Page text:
The enforcement of trusts

On Behalf of | Aug 24, 2016 | Trusts

It’s not uncommon for a beneficiary to have questions or concerns about trust payments. Beneficiaries in Nevada should understand the trustee’s obligations and be aware of what their rights are regarding the proper administration of the trust.

The way in which a trust is established, which involves designating a trustee to serve as a buffer between the beneficiaries and the funds, can make communication difficult. The trustee’s duty to make sure that the trust fulfills the intentions of the creator can conflict with the beneficiary’s desire to get what they want.

However, in order to avoid any confusion and antagonism, it is important to at least try to make open communication a priority. A simple conversation with the trustee may be able to answer any questions a beneficiary has about the administration of the trust.

There may be a complete lack of awareness on the part of the trustee regarding a beneficiary’s concerns about the trust, so any conversation that does occur should not be combative or accusatory. If there are issues that are not resolved or properly addressed by the trustee, there are other avenues a beneficiary can take.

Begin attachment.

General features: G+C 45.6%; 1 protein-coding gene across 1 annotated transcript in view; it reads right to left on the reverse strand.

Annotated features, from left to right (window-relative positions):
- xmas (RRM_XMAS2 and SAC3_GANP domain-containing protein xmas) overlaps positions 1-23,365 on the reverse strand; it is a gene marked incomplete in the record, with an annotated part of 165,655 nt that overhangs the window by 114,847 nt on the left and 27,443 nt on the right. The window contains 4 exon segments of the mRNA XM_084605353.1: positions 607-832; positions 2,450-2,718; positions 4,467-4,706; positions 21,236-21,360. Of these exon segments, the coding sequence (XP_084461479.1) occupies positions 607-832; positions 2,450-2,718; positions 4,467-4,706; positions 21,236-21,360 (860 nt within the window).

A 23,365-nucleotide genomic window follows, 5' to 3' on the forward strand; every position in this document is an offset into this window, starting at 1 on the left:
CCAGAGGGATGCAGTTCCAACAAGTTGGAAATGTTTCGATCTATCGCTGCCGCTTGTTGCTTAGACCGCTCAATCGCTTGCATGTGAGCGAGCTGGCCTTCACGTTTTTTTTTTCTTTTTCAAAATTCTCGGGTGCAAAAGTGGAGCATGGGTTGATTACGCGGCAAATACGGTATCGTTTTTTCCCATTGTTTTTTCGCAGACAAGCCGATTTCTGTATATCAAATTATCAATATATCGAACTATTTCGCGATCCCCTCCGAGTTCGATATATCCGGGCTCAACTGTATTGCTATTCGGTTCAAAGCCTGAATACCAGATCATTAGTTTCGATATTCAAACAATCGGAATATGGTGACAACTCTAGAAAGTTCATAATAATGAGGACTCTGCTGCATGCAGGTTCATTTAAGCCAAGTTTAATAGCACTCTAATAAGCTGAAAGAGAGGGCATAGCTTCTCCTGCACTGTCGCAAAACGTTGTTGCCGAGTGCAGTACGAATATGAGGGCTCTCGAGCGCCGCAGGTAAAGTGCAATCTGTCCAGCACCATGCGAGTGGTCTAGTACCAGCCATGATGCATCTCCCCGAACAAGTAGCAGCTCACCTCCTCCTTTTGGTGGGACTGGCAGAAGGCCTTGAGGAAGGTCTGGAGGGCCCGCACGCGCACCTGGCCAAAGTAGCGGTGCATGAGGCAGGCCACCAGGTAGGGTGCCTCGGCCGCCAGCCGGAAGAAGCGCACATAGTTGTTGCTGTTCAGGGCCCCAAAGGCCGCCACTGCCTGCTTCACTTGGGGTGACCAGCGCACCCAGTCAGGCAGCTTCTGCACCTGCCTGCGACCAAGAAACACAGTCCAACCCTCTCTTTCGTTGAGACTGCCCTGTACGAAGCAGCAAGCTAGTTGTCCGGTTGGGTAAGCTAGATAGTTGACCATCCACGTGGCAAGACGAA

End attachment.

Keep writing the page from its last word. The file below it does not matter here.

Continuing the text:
Beneficiaries are typically allowed to have a copy of the trust agreement. They should carefully review the document and ensure that they fully comprehend their rights and the responsibilities of the trustee.

Trusts are legal documents that can be enforced. If a trustee refuses to provide a copy of the trust agreement or there are issues that cannot be resolved, it may be necessary to consult with an attorney. In some cases, it may be necessary for a beneficiary to begin litigation to ensure that their trust is being properly administered.